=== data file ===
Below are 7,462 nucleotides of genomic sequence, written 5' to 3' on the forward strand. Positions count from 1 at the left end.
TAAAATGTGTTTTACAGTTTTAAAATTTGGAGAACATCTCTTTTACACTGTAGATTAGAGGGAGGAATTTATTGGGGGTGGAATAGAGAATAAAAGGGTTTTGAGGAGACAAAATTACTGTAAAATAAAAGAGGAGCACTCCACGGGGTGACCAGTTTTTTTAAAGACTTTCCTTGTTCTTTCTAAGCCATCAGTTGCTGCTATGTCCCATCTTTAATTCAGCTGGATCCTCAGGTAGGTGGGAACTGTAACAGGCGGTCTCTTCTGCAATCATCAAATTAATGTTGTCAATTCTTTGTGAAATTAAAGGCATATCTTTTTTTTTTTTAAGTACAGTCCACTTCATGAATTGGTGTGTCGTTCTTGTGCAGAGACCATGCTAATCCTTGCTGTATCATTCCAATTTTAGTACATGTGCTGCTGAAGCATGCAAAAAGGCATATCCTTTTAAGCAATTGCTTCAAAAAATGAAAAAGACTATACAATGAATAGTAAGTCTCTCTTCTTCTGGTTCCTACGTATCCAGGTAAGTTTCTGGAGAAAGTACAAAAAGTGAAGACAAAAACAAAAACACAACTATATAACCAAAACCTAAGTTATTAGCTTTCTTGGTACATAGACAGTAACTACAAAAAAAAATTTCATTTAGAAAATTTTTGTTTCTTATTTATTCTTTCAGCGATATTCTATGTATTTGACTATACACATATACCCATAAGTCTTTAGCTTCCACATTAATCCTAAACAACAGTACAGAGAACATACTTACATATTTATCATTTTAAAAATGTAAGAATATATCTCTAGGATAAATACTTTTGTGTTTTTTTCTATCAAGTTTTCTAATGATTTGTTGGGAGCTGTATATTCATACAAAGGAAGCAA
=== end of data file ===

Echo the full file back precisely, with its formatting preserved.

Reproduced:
Below are 7,462 nucleotides of genomic sequence, written 5' to 3' on the forward strand. Positions count from 1 at the left end.
TAAAATGTGTTTTACAGTTTTAAAATTTGGAGAACATCTCTTTTACACTGTAGATTAGAGGGAGGAATTTATTGGGGGTGGAATAGAGAATAAAAGGGTTTTGAGGAGACAAAATTACTGTAAAATAAAAGAGGAGCACTCCACGGGGTGACCAGTTTTTTTAAAGACTTTCCTTGTTCTTTCTAAGCCATCAGTTGCTGCTATGTCCCATCTTTAATTCAGCTGGATCCTCAGGTAGGTGGGAACTGTAACAGGCGGTCTCTTCTGCAATCATCAAATTAATGTTGTCAATTCTTTGTGAAATTAAAGGCATATCTTTTTTTTTTTTAAGTACAGTCCACTTCATGAATTGGTGTGTCGTTCTTGTGCAGAGACCATGCTAATCCTTGCTGTATCATTCCAATTTTAGTACATGTGCTGCTGAAGCATGCAAAAAGGCATATCCTTTTAAGCAATTGCTTCAAAAAATGAAAAAGACTATACAATGAATAGTAAGTCTCTCTTCTTCTGGTTCCTACGTATCCAGGTAAGTTTCTGGAGAAAGTACAAAAAGTGAAGACAAAAACAAAAACACAACTATATAACCAAAACCTAAGTTATTAGCTTTCTTGGTACATAGACAGTAACTACAAAAAAAAATTTCATTTAGAAAATTTTTGTTTCTTATTTATTCTTTCAGCGATATTCTATGTATTTGACTATACACATATACCCATAAGTCTTTAGCTTCCACATTAATCCTAAACAACAGTACAGAGAACATACTTACATATTTATCATTTTAAAAATGTAAGAATATATCTCTAGGATAAATACTTTTGTGTTTTTTTCTATCAAGTTTTCTAATGATTTGTTGGGAGCTGTATATTCATACAAAGGAAGCAA